A new study from the QIMR Berghofer Medical Research Institute in Brisbane, Australia has identified over 173 genes that can be linked to snoring.
While it is known that snoring is hereditary, this is one of the first studies to be able to identify specific genetic predispositions for snoring risk. Many of which, say the lead researchers in the study, are also linked to certain respiratory and neurological traits.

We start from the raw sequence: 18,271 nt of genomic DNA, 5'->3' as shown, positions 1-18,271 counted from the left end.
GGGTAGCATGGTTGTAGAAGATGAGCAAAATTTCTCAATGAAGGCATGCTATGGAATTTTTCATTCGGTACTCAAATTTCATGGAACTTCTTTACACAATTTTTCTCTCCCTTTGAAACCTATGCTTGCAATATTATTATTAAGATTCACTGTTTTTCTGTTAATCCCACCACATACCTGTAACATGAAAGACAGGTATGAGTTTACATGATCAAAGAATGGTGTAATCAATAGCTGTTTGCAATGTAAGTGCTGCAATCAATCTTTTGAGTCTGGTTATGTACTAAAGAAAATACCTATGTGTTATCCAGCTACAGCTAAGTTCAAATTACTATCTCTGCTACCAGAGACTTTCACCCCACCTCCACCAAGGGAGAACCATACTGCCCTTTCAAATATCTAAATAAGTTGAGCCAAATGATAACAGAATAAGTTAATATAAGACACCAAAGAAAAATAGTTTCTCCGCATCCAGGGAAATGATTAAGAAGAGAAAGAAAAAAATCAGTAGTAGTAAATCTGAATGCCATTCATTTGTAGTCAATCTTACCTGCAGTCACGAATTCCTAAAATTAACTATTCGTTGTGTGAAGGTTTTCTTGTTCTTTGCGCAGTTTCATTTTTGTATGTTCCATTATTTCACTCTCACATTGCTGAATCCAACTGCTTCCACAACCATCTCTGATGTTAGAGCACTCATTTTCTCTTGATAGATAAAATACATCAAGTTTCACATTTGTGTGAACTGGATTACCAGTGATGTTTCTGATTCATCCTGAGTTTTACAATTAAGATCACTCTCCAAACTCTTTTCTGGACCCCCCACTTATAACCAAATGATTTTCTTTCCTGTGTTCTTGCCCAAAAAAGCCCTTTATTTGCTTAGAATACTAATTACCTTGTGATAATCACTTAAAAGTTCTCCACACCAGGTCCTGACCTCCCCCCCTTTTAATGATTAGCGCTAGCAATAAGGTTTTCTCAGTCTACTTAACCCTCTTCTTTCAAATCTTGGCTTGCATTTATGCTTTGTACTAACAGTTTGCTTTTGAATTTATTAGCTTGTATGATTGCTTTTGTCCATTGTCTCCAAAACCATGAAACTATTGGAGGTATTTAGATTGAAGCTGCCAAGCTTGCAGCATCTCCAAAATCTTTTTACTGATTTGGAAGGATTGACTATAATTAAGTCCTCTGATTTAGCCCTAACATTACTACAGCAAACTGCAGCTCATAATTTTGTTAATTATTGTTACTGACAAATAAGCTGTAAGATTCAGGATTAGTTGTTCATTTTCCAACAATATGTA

The study found risk factors for snoring in both men and women, though men were at higher risk, and that it increased with age.
While this study confirms that snoring can be genetic, lifestyle factors play the largest part in the development of sleep conditions, including smoking and alcohol.
The full study was published in Nature Communications Journal.